Animal Advocates File Compalint On Repeat-Offender Roadside Zoo In Arizona In Order To Deny Their License Renewal
Photos taken by a concerned visitor at The Camel Farm are from PETA.
In another sad case of animals being mistreated repeatedly by a zoo or farm, an animal welfare complaint with multiple concerns has been filed with the Arizona Game and Fish Department (AZGFD).
The timing is critical as The Camel Farm, which is described as an urban farm and petting zoo, is pending license renewal.
In Arizona, the law, as it should be throughout the U.S. where these types of farms and zoos still exist, requires the AZGFD to deny a license when it is in the best interest of wildlife.
That is why PETA, which was armed with shocking photographs taken by concerned visitors at the farm and recent U.S. Department of Agriculture (USDA) inspection reports, filed the complaint and is calling for the department to deny the license renewal and close the farm down.
“Arizona law requires licensed zoos to provide adequate and prompt veterinary care, and The Camel Farm has left the same animals suffering from the same veterinary ailments for months,” PETA Foundation Director of Captive Animal Law Enforcement Brittany Peet said in a statement. “PETA is calling on state authorities to help these animals by refusing to renew this neglectful facility’s license.”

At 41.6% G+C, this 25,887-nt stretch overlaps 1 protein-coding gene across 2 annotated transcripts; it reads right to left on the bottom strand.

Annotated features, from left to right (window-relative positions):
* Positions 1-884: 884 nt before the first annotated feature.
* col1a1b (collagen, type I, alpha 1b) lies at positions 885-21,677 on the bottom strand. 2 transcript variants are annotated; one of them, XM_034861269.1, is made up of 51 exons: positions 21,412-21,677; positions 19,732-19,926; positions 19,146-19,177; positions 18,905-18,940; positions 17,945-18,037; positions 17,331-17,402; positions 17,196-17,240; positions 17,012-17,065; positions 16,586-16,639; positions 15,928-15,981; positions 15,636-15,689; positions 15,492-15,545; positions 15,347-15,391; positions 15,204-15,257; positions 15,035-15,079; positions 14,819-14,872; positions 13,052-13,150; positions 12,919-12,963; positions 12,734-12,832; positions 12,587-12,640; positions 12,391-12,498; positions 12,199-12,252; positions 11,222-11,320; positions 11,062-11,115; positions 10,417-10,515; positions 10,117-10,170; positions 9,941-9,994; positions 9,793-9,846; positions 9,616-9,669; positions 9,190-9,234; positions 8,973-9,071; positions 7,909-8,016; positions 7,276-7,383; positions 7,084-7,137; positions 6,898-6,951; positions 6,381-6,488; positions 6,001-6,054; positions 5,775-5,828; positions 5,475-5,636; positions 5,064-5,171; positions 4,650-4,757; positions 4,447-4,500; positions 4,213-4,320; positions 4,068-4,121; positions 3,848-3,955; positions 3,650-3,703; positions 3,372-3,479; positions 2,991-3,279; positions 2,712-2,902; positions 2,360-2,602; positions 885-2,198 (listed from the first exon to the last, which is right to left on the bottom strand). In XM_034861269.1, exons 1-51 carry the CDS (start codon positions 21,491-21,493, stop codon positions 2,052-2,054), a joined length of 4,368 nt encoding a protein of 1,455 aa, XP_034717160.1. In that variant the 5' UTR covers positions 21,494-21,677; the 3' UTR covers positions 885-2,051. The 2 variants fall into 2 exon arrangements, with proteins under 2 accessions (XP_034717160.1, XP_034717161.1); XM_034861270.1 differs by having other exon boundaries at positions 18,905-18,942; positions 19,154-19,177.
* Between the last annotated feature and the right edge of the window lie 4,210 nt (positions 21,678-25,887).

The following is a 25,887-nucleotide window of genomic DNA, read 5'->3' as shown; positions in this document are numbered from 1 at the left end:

The heartbreaking photographs taken on February 25th included one of a camel with a large mass on his chest, multiple animals with overgrown hooves, and enclosures with inadequate shelters and excessive mud and feces.
These issues had previously also been documented in a USDA inspection report from February 6th, which just became public.
According to PETA, the previous report stated that “inspectors found numerous animals with hair loss and or in need of hoof trims, an excessively thin sheep, and a goat who was observed limping, a condition that he’s exhibited for a year. Many enclosures were in disrepair, lacked adequate shade, and or had standing water and mud, and one camel and her nursing baby had no access to drinking water.”
The Camel Farm was also cited in November 2017 for having 17 animals in need of hoof trims and the same limping male goat noted in the latest report.
Other violations of that inspection included, The Camel Farm dismissing a veterinarian’s recommendation that an underweight ibex be euthanized. Instead, she suffered for two weeks before being found dead.
In a post on its Facebook page yesterday, The Camel Farm curiously noted “Some people believe everything they read and some have the common sense not to. We’re not horrible people! But certain people are making us out to be.”
There was more to the post and it did not directly address the newest animal welfare complaint so it may or may not have been a response to the case at hand.
If it was, the photos, sadly, tell a different story.